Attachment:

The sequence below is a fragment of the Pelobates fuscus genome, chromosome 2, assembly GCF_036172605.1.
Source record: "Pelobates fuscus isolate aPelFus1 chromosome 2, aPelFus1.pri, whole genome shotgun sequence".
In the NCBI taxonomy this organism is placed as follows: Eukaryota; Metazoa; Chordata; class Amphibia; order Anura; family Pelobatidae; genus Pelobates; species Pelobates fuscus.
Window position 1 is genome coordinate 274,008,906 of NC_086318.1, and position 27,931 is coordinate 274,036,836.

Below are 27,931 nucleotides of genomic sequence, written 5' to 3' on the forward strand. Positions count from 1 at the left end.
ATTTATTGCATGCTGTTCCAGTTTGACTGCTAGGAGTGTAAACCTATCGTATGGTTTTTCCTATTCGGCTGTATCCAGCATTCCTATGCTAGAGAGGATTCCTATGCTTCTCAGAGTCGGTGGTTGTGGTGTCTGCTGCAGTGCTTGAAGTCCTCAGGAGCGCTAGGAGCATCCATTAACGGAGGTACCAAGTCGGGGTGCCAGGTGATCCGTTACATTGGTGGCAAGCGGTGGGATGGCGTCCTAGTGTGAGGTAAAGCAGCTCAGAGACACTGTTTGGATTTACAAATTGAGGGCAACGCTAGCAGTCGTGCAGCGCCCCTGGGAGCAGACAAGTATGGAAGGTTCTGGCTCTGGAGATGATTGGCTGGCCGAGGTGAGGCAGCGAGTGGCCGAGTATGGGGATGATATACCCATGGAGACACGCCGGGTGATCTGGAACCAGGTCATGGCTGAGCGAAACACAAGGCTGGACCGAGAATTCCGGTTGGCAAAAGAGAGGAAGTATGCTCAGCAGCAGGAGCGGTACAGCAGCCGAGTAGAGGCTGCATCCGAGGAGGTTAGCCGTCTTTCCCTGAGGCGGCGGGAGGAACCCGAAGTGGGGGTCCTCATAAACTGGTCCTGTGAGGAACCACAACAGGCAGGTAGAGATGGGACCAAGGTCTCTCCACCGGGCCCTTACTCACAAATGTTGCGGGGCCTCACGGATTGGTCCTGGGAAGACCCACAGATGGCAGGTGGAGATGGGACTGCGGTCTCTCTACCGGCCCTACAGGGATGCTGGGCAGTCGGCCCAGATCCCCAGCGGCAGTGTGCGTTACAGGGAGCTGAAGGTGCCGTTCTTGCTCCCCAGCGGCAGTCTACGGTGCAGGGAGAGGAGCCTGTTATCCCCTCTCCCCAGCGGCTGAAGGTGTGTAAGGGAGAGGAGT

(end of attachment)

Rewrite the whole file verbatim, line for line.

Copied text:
The sequence below is a fragment of the Pelobates fuscus genome, chromosome 2, assembly GCF_036172605.1.
Source record: "Pelobates fuscus isolate aPelFus1 chromosome 2, aPelFus1.pri, whole genome shotgun sequence".
In the NCBI taxonomy this organism is placed as follows: Eukaryota; Metazoa; Chordata; class Amphibia; order Anura; family Pelobatidae; genus Pelobates; species Pelobates fuscus.
Window position 1 is genome coordinate 274,008,906 of NC_086318.1, and position 27,931 is coordinate 274,036,836.

Below are 27,931 nucleotides of genomic sequence, written 5' to 3' on the forward strand. Positions count from 1 at the left end.
ATTTATTGCATGCTGTTCCAGTTTGACTGCTAGGAGTGTAAACCTATCGTATGGTTTTTCCTATTCGGCTGTATCCAGCATTCCTATGCTAGAGAGGATTCCTATGCTTCTCAGAGTCGGTGGTTGTGGTGTCTGCTGCAGTGCTTGAAGTCCTCAGGAGCGCTAGGAGCATCCATTAACGGAGGTACCAAGTCGGGGTGCCAGGTGATCCGTTACATTGGTGGCAAGCGGTGGGATGGCGTCCTAGTGTGAGGTAAAGCAGCTCAGAGACACTGTTTGGATTTACAAATTGAGGGCAACGCTAGCAGTCGTGCAGCGCCCCTGGGAGCAGACAAGTATGGAAGGTTCTGGCTCTGGAGATGATTGGCTGGCCGAGGTGAGGCAGCGAGTGGCCGAGTATGGGGATGATATACCCATGGAGACACGCCGGGTGATCTGGAACCAGGTCATGGCTGAGCGAAACACAAGGCTGGACCGAGAATTCCGGTTGGCAAAAGAGAGGAAGTATGCTCAGCAGCAGGAGCGGTACAGCAGCCGAGTAGAGGCTGCATCCGAGGAGGTTAGCCGTCTTTCCCTGAGGCGGCGGGAGGAACCCGAAGTGGGGGTCCTCATAAACTGGTCCTGTGAGGAACCACAACAGGCAGGTAGAGATGGGACCAAGGTCTCTCCACCGGGCCCTTACTCACAAATGTTGCGGGGCCTCACGGATTGGTCCTGGGAAGACCCACAGATGGCAGGTGGAGATGGGACTGCGGTCTCTCTACCGGCCCTACAGGGATGCTGGGCAGTCGGCCCAGATCCCCAGCGGCAGTGTGCGTTACAGGGAGCTGAAGGTGCCGTTCTTGCTCCCCAGCGGCAGTCTACGGTGCAGGGAGAGGAGCCTGTTATCCCCTCTCCCCAGCGGCTGAAGGTGTGTAAGGGAGAGGAGT